Dr. James Dobson: She wouldn't go because she was working six days a week. Then she had to iron and clean and wash and do all the things to keep the family together. So she didn't go. So Shirley and John as small children, Shirley was about five, went to this little church. And the Sunday school teacher there told them about Jesus and told Shirley about Jesus. That made sense to her, and the Sunday school teacher said that Jesus was building a mansion for them and they lived in this little lean-to.

Dr. James Dobson: I mean, it was a really kind of pitiful and yet because of that, Shirley and John are whole people today. When Shirley was six, she went to an altar on her own. That means she was down there by herself and prayed and gave her heart to the Lord.

John Smithbaker: Praise God.

Dr. James Dobson: And then learned to pray. You can see that as a prelude to the national day of prayer, which she has been handling for 25 years. So the church can make a huge difference, but you didn't have that either did you?

John Smithbaker: No. my mom always would call herself a Christian looking back and I remember the first time I heard the name of Jesus, I was young. But we were cuddled up on the only little heater we had in our house, and we were cold and my mom was crying because she had no food in the refrigerator and she was crying out to the name of Jesus. I remember that's the first time I heard the name, Jesus. Single moms-

Dr. James Dobson: There was no safety net?

John Smithbaker: No. My grandmother was probably the only one that helped, but my mom was so prideful that she wouldn't tell people that she needed help.

Dr. James Dobson: Do you remember being hungry?

John Smithbaker: I do.

Dr. James Dobson: Seriously hungry?

John Smithbaker: Well, I can't say I was like starving like the pictures you see, but I remember saying, "Well, we're not going to have dinner tonight." You know what I mean? But my mom worked two jobs. Strong woman. Thankfully, she was a strong woman. But she had to work. She had to work and pay for daycare. She didn't have a car so she lived in neighborhoods she could walk to. All those things that you do. It's just tough. It's not the way God intended it to be.

Dr. James Dobson: Yeah. Fortunately, you were a good athlete.

John Smithbaker: Yeah.

Dr. James Dobson: And that helps. That helps a boy. And yet it wasn't enough for you. I talked to you about this when you were in my office. It didn't make up for the fact that there was no dad over there cheering for you and hugging you when you made a touchdown or did something unusual.

John Smithbaker: I was motivated by all the wrong reasons. I was motivated because I didn't want to deal with the fact that I was broken or hurting, and I wanted to find worth in my life. So the accolades that came with sports provided some level of worth. I would have male coaches that spoken to my life in that regard, and I had somebody that I wanted to please. I've received some forms of affirmation in that process. But looking back, I did a lot of the things that I shouldn't do trying to find my manhood, girlfriends and all those things.

John Smithbaker: How do I know I'm a man? What does a man do? How does a man act? And all those things. You just go on a search trying to find what it means to be a man versus somebody explain to you what a godly man is.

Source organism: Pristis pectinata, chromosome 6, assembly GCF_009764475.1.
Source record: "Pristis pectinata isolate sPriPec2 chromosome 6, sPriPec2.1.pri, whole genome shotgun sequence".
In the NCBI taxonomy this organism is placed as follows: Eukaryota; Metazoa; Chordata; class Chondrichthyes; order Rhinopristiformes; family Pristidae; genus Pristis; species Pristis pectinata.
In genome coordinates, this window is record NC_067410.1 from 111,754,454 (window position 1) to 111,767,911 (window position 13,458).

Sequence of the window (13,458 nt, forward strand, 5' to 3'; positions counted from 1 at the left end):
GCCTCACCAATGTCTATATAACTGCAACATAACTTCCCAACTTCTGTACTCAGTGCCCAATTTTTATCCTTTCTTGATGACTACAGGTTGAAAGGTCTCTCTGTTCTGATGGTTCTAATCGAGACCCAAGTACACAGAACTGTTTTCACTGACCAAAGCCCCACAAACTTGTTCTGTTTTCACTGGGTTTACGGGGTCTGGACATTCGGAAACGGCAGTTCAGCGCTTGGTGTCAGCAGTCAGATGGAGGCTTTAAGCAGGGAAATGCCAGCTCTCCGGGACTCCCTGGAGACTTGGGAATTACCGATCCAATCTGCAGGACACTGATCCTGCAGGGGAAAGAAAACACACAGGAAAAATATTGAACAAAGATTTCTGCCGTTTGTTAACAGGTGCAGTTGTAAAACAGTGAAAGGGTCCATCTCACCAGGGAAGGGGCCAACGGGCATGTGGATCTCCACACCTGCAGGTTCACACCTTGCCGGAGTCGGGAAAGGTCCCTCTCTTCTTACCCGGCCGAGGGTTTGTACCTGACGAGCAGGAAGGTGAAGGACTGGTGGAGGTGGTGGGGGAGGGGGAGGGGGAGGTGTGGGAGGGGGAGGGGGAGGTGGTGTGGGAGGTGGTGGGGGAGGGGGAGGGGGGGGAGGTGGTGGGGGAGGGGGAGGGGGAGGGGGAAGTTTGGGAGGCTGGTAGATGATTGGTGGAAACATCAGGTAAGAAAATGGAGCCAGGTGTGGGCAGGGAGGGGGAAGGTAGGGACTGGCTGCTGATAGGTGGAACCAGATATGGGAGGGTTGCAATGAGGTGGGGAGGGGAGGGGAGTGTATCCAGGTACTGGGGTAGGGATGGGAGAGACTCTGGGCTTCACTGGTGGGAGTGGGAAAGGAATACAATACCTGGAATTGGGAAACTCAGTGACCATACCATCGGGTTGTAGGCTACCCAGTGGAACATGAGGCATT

Dr. James Dobson: I don't promote my own stuff a lot. I just don't feel that's what I'm here to do. But my book, Bringing Up Boys is written for families that have sons that are struggling along this way. And they really have not yet found their sea legs underneath them. There is a way to do this and I've talked about the fact that if a father is not there and frankly a mother is not equipped in her physiology and in her brain to teach a boy how to be a man. Some people get irritated by my saying that, but it's just not.

John Smithbaker: It's the truth.

Dr. James Dobson: The man has to teach a man. And if there's not a father there, then there needs to be a father substitute. There needs to be a coach or a grandfather or somebody who can come in and relate to a boy. You had one and his name was Uncle Bucky. I've read your story.

John Smithbaker: Amen.

Dr. James Dobson: Uncle Bucky. Who was that man and what did he do for you?

John Smithbaker: Yeah. Thank the Lord for Uncle Bucky. He's my mom's brother. He would come by and hang out. He would bring a ball and a glove and throw baseball. He would throw it to the moon and back so I could catch it. That's what it felt like. To have a glimpse of a man and his roughness to me and how he spoke and that we would wrestle, then we would go fishing. Those kinds of things just give me glimpses of hope of what a man, how he acted, how he talked to all those things. Because as you know, I mean, being raised by a mom, not only can he not teach you how to be a man, but honestly there's additional wounds that are created. One's being overly bonded with your mom because too many things are hoisted upon your shoulders. And being overly bonded with your mom is not a good thing.

John Smithbaker: That creates a wound of you have to break. you have to leave. It is a compounding issue. Besides trouble you can get into, the emotional issues. But I'm very thankful for Uncle Bucky. He was the one man in my life that stepped up and it was not a lot of time. And that's what I've encouraged people. It's not a lot of time. It's like a safety raft that somebody throws you that you can grab on and have a little bit of hope to get you through the years until your mind develops and your worldview and your perspective. So it helps you through the tough times.